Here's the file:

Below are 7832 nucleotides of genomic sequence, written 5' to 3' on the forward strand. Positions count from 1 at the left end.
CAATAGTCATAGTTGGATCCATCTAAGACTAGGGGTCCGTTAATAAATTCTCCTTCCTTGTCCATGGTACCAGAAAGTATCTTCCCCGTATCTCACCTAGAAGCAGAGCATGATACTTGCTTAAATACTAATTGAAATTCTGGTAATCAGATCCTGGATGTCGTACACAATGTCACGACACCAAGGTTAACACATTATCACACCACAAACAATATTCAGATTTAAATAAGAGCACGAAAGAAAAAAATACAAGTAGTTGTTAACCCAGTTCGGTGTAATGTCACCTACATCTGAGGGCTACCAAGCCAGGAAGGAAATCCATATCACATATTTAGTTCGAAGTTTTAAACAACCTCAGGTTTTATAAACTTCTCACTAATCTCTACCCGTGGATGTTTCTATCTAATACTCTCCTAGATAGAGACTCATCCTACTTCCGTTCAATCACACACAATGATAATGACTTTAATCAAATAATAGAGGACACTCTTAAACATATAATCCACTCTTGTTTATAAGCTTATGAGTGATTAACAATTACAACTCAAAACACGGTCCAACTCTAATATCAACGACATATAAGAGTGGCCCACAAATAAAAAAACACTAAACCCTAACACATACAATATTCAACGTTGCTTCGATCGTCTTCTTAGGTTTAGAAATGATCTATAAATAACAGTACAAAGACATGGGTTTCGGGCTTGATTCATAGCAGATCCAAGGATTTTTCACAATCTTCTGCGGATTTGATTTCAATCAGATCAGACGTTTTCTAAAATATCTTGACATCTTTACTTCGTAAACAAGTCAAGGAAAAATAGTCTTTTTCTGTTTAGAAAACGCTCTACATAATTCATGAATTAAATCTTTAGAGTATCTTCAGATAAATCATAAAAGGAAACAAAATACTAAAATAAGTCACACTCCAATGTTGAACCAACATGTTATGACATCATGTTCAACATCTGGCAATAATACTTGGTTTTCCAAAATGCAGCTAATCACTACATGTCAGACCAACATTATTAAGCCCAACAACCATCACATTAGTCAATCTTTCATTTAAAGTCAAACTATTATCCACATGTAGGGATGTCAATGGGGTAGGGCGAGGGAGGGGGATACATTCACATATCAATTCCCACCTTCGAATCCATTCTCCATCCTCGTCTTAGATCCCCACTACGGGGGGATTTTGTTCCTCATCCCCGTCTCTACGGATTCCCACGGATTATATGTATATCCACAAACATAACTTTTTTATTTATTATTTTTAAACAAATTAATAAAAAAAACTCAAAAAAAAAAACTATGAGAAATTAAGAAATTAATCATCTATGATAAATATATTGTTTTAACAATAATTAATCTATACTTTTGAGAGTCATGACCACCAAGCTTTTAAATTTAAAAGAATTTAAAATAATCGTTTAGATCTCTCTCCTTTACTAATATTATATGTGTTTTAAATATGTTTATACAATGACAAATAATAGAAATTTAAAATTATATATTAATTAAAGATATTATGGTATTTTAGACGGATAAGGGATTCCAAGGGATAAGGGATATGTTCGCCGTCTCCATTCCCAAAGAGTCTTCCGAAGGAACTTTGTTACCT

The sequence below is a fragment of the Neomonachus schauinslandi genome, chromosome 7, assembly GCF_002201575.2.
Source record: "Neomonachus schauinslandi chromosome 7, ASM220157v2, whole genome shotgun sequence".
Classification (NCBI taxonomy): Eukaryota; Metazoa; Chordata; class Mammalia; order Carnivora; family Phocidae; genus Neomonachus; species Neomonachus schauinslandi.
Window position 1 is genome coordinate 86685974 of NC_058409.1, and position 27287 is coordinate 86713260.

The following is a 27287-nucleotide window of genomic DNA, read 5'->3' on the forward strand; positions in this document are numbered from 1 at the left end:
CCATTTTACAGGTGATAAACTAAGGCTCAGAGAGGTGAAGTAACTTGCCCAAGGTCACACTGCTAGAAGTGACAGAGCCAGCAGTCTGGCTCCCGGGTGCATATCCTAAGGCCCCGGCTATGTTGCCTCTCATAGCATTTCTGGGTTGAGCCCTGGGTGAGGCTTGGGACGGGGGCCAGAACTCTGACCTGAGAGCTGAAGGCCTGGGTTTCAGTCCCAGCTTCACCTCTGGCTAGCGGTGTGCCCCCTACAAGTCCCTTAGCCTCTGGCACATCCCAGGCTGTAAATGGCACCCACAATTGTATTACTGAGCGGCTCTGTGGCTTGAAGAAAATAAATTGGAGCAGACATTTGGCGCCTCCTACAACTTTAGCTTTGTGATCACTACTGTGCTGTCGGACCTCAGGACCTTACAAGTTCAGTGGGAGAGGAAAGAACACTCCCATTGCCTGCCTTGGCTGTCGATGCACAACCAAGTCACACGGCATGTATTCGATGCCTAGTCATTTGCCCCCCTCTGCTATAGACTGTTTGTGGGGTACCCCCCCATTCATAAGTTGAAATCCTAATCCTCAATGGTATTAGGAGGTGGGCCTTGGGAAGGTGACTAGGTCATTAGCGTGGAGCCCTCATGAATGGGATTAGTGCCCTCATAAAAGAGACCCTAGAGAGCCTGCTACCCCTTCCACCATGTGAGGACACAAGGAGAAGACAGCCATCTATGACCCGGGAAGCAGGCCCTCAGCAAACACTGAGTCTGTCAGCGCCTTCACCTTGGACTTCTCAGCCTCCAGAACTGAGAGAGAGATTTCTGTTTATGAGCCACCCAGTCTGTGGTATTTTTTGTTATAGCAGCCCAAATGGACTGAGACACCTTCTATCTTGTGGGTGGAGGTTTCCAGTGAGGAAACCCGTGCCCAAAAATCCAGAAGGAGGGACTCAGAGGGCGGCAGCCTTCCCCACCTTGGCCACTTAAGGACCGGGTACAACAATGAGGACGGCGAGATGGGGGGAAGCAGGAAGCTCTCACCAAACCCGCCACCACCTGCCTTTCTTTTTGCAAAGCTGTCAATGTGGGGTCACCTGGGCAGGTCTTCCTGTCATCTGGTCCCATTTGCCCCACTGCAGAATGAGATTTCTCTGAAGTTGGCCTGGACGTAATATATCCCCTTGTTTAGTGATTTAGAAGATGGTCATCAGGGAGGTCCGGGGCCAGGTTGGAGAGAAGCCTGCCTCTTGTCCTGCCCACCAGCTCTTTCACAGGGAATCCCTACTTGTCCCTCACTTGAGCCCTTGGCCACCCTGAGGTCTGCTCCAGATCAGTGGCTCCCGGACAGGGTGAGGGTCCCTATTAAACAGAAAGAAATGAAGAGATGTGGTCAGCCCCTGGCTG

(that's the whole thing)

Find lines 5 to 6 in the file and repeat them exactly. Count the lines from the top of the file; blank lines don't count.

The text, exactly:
Classification (NCBI taxonomy): Eukaryota; Metazoa; Chordata; class Mammalia; order Carnivora; family Phocidae; genus Neomonachus; species Neomonachus schauinslandi.
Window position 1 is genome coordinate 86685974 of NC_058409.1, and position 27287 is coordinate 86713260.